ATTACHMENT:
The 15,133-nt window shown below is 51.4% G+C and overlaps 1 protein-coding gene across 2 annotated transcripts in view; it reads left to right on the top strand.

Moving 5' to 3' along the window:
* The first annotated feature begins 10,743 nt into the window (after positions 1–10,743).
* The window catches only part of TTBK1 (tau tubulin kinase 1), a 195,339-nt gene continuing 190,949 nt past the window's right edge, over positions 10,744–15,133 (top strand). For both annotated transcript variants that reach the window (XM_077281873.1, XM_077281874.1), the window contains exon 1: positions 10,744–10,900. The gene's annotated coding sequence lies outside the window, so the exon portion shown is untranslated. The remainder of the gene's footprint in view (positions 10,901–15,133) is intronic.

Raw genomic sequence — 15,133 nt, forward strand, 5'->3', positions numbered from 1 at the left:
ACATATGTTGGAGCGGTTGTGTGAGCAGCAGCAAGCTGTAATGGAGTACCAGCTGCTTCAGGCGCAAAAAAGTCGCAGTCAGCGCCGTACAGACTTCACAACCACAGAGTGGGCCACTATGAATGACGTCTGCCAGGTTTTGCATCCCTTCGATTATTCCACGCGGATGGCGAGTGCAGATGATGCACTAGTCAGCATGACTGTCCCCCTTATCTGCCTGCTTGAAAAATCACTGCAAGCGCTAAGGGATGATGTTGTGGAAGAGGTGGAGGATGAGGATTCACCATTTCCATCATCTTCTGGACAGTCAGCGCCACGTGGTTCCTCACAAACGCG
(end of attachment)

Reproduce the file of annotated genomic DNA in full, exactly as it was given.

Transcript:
The 15,133-nt window shown below is 51.4% G+C and overlaps 1 protein-coding gene across 2 annotated transcripts in view; it reads left to right on the top strand.

Moving 5' to 3' along the window:
* The first annotated feature begins 10,743 nt into the window (after positions 1–10,743).
* The window catches only part of TTBK1 (tau tubulin kinase 1), a 195,339-nt gene continuing 190,949 nt past the window's right edge, over positions 10,744–15,133 (top strand). For both annotated transcript variants that reach the window (XM_077281873.1, XM_077281874.1), the window contains exon 1: positions 10,744–10,900. The gene's annotated coding sequence lies outside the window, so the exon portion shown is untranslated. The remainder of the gene's footprint in view (positions 10,901–15,133) is intronic.

Raw genomic sequence — 15,133 nt, forward strand, 5'->3', positions numbered from 1 at the left:
ACATATGTTGGAGCGGTTGTGTGAGCAGCAGCAAGCTGTAATGGAGTACCAGCTGCTTCAGGCGCAAAAAAGTCGCAGTCAGCGCCGTACAGACTTCACAACCACAGAGTGGGCCACTATGAATGACGTCTGCCAGGTTTTGCATCCCTTCGATTATTCCACGCGGATGGCGAGTGCAGATGATGCACTAGTCAGCATGACTGTCCCCCTTATCTGCCTGCTTGAAAAATCACTGCAAGCGCTAAGGGATGATGTTGTGGAAGAGGTGGAGGATGAGGATTCACCATTTCCATCATCTTCTGGACAGTCAGCGCCACGTGGTTCCTCACAAACGCG